June is Infertility Awareness Month, and when it came to being one of the 1:8 women who experiences infertility, I was very unaware.

I spent more than half my life trying not to get pregnant. Growing up in a town with the highest per capita teen pregnancy rate in the state, and one of the highest in the country, I heard the message of pregnancy prevention repeatedly, loud and clear. I am a rule follower, so I followed the rules (and when I bent them, I breathed a sigh of relief when my period came). I put school first. I waited until I was married, had a career, and my dog wasn’t such a spaz. Et voila! All boxes checked, it was time for babies!

It never once occurred to me that it might be hard for me to get pregnant. I was a honeymoon baby, born 9 months and 3 days after my parents were married. I was the oldest of my cousins, and many of them already had babies. There were so many “happy little accidents” on both sides of my family, we could be the cover of our own cereal box: OOPS! All Babies! But for every rule, there must be an exception, and in our family that was me.

June is Infertility Awareness Month, and when it came to being one of the 1:8 women who experiences infertility, I was very unaware. Now I was following a different set of rules: I was tracking my cycles, taking my temperature, and doing all the other TMI things recommended for getting KTFU ASAP. And of course, having the sex. All the time, just in case the ovulation and star charts were off course. After all, that was supposed to be the fun part.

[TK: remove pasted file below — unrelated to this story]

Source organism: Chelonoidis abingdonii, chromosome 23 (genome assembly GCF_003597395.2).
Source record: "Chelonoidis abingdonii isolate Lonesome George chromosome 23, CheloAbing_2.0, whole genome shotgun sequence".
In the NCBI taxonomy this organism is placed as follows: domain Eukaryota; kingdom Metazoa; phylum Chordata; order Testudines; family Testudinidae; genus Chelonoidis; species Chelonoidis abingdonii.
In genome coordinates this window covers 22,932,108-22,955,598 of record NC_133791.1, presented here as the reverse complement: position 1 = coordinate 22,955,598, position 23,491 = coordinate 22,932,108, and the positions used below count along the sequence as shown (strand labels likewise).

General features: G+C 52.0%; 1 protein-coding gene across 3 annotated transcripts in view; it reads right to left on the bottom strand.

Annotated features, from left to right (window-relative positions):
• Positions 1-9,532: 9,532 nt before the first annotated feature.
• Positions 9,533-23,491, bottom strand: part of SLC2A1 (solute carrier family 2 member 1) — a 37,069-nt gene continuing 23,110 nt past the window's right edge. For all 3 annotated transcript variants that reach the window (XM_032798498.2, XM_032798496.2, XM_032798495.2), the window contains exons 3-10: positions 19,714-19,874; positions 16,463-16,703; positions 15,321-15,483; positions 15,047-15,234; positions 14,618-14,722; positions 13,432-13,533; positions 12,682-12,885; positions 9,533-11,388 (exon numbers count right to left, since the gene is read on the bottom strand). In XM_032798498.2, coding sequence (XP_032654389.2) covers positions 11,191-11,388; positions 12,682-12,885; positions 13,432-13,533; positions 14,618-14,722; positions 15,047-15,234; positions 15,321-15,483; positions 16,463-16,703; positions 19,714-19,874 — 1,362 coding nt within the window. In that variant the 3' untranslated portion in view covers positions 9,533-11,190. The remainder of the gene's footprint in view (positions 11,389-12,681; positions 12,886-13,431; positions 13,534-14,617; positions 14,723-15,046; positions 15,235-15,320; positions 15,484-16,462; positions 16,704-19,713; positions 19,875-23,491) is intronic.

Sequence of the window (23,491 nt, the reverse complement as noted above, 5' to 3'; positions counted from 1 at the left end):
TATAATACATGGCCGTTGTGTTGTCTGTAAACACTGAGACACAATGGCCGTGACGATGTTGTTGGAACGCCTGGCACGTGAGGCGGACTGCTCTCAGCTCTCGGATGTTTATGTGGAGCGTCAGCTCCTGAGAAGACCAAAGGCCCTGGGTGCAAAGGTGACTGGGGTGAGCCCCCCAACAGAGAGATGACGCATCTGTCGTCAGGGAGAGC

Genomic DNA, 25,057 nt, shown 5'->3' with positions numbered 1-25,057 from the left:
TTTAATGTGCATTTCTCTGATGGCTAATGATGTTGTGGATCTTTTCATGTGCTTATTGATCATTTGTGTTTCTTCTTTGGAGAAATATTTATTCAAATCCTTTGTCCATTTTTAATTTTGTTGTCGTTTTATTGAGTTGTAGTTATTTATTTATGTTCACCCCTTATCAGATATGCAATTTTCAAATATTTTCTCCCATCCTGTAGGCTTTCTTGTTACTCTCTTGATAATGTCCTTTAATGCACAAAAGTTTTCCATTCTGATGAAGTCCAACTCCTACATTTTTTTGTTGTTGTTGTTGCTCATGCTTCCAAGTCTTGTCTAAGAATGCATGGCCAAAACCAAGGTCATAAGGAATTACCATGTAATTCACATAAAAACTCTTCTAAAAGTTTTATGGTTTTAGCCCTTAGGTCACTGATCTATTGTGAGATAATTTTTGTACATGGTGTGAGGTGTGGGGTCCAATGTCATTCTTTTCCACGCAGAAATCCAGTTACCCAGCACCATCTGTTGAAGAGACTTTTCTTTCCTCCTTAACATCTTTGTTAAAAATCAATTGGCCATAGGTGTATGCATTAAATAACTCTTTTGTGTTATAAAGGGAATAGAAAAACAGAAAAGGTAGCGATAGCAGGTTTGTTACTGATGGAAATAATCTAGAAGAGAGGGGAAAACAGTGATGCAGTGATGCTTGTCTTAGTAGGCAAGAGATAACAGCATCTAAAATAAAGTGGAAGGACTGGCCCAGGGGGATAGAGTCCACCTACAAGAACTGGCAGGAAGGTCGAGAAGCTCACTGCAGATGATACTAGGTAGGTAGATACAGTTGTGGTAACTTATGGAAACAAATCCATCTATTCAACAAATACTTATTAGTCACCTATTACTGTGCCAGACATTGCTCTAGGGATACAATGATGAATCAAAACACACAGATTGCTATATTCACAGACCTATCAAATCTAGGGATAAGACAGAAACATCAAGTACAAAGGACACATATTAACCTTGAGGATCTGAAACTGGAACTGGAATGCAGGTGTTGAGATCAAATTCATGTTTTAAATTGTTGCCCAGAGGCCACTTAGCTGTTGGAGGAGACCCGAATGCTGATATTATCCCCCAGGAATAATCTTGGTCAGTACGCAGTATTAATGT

Turns out, there are no fun parts when infertility is involved. All my rule following led to a vicious cycle of anxiety, false hope, then disappointment that repeated month after month. The least fun part was trying not to morph into a psycho beast any time a well-meaning person offered up a “just relax and it’ll happen” (including my own OBGYN when I went in for my annual visit after a year had passed without a positive pregnancy test since the previous year’s TTC exam).

When we finally got a referral to a reproductive endocrinologist, the diagnosis devastated us. If we wanted children of our own, we were going to have to spend the down payment we’d busted our butts saving for a house on IVF instead. I’d already hit my out of pocket maximum on the surgery that got us the diagnosis; from there, we were on our own, rolling the dice for a chance at a baby. Our IVF story has a happy ending (and a lot of vomit): we rolled a double on a single frozen embryo transfer and had identical twin girls. Many other couples aren’t so lucky, which is why I now know to never ever ask anyone “when are you going to start having kids?”

If you’re one of the 1 in 8…

  • It’s okay to feel whatever you’re feeling – sadness, anger, isolation, shame – they’re all part of the unfortunate infertility package. It’s even acceptable to feel uncontrollable rage at anyone who says “Want kids? You can have mine!”